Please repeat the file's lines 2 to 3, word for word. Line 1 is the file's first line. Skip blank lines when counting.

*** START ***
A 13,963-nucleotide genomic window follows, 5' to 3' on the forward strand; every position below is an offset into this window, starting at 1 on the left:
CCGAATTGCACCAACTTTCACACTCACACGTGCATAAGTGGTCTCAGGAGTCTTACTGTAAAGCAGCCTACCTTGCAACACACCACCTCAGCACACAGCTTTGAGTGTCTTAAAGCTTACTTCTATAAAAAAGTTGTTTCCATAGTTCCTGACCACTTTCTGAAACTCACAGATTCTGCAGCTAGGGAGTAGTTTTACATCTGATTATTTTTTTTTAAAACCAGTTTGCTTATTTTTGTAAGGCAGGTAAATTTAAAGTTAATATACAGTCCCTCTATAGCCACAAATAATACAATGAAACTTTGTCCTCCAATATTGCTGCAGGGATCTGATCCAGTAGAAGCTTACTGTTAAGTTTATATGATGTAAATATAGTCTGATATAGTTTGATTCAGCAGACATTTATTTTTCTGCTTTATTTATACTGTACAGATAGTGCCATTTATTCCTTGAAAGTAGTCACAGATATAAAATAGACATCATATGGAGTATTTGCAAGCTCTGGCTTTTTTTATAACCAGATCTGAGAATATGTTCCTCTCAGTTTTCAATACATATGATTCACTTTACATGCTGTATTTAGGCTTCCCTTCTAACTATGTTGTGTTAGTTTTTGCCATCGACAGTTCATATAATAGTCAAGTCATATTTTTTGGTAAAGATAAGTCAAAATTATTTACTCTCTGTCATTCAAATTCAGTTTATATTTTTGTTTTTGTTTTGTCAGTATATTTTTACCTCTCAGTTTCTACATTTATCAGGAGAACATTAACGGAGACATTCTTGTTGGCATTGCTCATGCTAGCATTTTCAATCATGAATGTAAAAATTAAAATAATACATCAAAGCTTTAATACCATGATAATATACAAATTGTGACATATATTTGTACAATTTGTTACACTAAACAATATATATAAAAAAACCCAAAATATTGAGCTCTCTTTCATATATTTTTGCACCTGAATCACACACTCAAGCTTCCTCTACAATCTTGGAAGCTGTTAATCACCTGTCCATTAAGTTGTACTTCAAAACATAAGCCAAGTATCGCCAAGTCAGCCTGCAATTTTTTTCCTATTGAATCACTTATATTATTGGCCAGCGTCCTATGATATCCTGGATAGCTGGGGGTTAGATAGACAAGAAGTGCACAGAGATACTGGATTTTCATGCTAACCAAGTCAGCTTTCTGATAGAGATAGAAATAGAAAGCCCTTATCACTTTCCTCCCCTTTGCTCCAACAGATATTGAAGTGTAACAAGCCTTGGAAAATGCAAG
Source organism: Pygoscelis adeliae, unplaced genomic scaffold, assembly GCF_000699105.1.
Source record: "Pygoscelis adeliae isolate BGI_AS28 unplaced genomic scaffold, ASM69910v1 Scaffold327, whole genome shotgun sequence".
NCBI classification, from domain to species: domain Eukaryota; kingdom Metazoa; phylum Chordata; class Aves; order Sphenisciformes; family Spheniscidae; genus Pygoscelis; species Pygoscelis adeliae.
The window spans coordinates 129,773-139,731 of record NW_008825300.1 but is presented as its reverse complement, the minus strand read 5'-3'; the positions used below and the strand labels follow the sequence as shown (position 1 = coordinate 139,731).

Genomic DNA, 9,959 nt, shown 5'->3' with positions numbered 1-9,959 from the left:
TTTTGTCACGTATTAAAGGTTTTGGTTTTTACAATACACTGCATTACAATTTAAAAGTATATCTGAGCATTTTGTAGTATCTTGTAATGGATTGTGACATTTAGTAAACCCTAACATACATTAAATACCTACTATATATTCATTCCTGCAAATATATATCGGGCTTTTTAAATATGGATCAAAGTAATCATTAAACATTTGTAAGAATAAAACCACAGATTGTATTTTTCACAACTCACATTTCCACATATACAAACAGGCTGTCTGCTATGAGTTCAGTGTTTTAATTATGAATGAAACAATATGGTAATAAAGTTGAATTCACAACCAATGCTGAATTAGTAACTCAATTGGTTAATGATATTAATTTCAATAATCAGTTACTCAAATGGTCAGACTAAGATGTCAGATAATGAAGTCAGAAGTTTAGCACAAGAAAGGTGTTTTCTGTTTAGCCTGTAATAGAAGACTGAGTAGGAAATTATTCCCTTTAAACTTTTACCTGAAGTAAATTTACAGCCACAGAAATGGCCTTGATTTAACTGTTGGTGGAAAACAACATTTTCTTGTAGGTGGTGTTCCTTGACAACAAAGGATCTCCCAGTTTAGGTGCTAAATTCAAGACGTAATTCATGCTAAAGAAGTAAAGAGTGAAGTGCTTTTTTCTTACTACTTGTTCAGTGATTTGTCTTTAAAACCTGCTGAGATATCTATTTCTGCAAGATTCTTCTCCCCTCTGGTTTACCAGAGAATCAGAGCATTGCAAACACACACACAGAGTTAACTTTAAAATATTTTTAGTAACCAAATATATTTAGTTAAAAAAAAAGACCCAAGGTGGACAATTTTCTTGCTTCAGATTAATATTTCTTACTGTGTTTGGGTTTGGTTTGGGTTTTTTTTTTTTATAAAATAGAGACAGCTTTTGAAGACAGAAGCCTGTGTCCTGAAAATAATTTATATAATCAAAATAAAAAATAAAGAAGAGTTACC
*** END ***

CCGAATTGCACCAACTTTCACACTCACACGTGCATAAGTGGTCTCAGGAGTCTTACTGTAAAGCAGCCTACCTTGCAACACACCACCTCAGCACACAGCTTTGAGTGTCTTAAAGCTTACTTCTATAAAAAAGTTGTTTCCATAGTTCCTGACCACTTTCTGAAACTCACAGATTCTGCAGCTAGGGAGTAGTTTTACATCTGATTATTTTTTTTTAAAACCAGTTTGCTTATTTTTGTAAGGCAGGTAAATTTAAAGTTAATATACAGTCCCTCTATAGCCACAAATAATACAATGAAACTTTGTCCTCCAATATTGCTGCAGGGATCTGATCCAGTAGAAGCTTACTGTTAAGTTTATATGATGTAAATATAGTCTGATATAGTTTGATTCAGCAGACATTTATTTTTCTGCTTTATTTATACTGTACAGATAGTGCCATTTATTCCTTGAAAGTAGTCACAGATATAAAATAGACATCATATGGAGTATTTGCAAGCTCTGGCTTTTTTTATAACCAGATCTGAGAATATGTTCCTCTCAGTTTTCAATACATATGATTCACTTTACATGCTGTATTTAGGCTTCCCTTCTAACTATGTTGTGTTAGTTTTTGCCATCGACAGTTCATATAATAGTCAAGTCATATTTTTTGGTAAAGATAAGTCAAAATTATTTACTCTCTGTCATTCAAATTCAGTTTATATTTTTGTTTTTGTTTTGTCAGTATATTTTTACCTCTCAGTTTCTACATTTATCAGGAGAACATTAACGGAGACATTCTTGTTGGCATTGCTCATGCTAGCATTTTCAATCATGAATGTAAAAATTAAAATAATACATCAAAGCTTTAATACCATGATAATATACAAATTGTGACATATATTTGTACAATTTGTTACACTAAACAATATATATAAAAAAACCCAAAATATTGAGCTCTCTTTCATATATTTTTGCACCTGAATCACACACTCAAGCTTCCTCTACAATCTTGGAAGCTGTTAATCACCTGTCCATTAAGTTGTACTTCAAAACATAAGCCAAGTATCGCCAAGTCAGCCTGCAATTTTTTTCCTATTGAATCACTTATATTATTGGCCAGCGTCCTATGATATCCTGGATAGCTGGGGGTTAGATAGACAAGAAGTGCACAGAGATACTGGATTTTCATGCTAACCAAGTCAGCTTTCTGATAGAGATAGAAATAGAAAGCCCTTATCACTTTCCTCCCCTTTGCTCCAACAGATATTGAAGTGTAACAAGCCTTGGAAAATGCAAG
Source organism: Pygoscelis adeliae, unplaced genomic scaffold, assembly GCF_000699105.1.